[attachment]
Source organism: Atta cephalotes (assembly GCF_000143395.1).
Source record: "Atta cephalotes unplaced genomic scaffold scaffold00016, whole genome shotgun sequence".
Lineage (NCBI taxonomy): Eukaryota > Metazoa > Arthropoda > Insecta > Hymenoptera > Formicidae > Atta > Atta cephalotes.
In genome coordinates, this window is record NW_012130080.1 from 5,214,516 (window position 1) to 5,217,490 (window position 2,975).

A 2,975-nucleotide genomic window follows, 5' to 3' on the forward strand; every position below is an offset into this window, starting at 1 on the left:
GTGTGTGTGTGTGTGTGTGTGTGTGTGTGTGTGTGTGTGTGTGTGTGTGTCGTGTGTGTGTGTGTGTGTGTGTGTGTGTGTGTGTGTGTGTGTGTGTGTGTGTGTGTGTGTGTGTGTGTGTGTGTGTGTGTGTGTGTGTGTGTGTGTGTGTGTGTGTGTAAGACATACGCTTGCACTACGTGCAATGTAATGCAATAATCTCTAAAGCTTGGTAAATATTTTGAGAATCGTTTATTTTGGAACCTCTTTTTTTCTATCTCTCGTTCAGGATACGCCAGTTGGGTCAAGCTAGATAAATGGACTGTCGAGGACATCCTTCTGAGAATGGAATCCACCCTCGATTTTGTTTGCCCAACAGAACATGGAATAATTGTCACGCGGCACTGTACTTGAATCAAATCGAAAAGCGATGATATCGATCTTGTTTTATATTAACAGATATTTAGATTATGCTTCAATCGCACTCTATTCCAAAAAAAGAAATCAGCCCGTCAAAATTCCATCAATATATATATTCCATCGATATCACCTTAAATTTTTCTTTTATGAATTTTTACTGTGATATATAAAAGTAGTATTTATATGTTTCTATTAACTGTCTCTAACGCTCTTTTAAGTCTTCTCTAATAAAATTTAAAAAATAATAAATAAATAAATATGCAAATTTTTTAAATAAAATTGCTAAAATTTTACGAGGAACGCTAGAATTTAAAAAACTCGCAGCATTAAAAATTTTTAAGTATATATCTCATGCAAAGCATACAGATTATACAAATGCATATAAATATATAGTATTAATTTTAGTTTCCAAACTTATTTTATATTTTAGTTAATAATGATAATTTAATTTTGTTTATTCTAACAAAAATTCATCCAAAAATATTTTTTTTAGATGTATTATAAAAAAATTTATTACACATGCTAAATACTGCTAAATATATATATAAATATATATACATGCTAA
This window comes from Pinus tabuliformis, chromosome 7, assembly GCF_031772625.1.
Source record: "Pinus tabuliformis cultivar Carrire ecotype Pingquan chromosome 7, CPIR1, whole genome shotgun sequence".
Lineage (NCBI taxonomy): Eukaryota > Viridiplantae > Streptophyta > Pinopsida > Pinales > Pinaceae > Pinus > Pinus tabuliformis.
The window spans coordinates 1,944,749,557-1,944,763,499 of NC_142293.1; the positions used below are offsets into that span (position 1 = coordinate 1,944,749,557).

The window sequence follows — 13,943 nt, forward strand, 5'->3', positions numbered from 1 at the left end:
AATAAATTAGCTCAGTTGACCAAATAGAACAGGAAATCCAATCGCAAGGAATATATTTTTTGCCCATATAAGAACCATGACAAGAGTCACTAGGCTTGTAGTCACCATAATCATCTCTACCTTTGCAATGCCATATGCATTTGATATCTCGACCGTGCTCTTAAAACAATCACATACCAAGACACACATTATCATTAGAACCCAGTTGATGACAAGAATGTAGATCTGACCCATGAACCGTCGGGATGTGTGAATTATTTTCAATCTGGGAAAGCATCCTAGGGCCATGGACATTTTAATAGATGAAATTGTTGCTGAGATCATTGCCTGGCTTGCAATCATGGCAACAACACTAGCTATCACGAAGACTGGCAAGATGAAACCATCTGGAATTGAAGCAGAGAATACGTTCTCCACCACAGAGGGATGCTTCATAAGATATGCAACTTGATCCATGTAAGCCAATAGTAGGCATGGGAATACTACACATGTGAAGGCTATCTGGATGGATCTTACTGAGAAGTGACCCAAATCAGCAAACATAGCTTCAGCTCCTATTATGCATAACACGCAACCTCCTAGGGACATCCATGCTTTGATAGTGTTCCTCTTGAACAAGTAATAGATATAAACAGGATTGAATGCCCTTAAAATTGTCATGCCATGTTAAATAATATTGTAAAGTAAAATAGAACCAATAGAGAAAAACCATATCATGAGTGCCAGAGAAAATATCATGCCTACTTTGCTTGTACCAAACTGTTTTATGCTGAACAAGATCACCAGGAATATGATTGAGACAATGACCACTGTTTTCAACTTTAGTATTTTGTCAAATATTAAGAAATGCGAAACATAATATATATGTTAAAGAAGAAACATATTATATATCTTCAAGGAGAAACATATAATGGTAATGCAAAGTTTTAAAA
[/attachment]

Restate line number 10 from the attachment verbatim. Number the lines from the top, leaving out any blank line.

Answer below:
The window spans coordinates 1,944,749,557-1,944,763,499 of NC_142293.1; the positions used below are offsets into that span (position 1 = coordinate 1,944,749,557).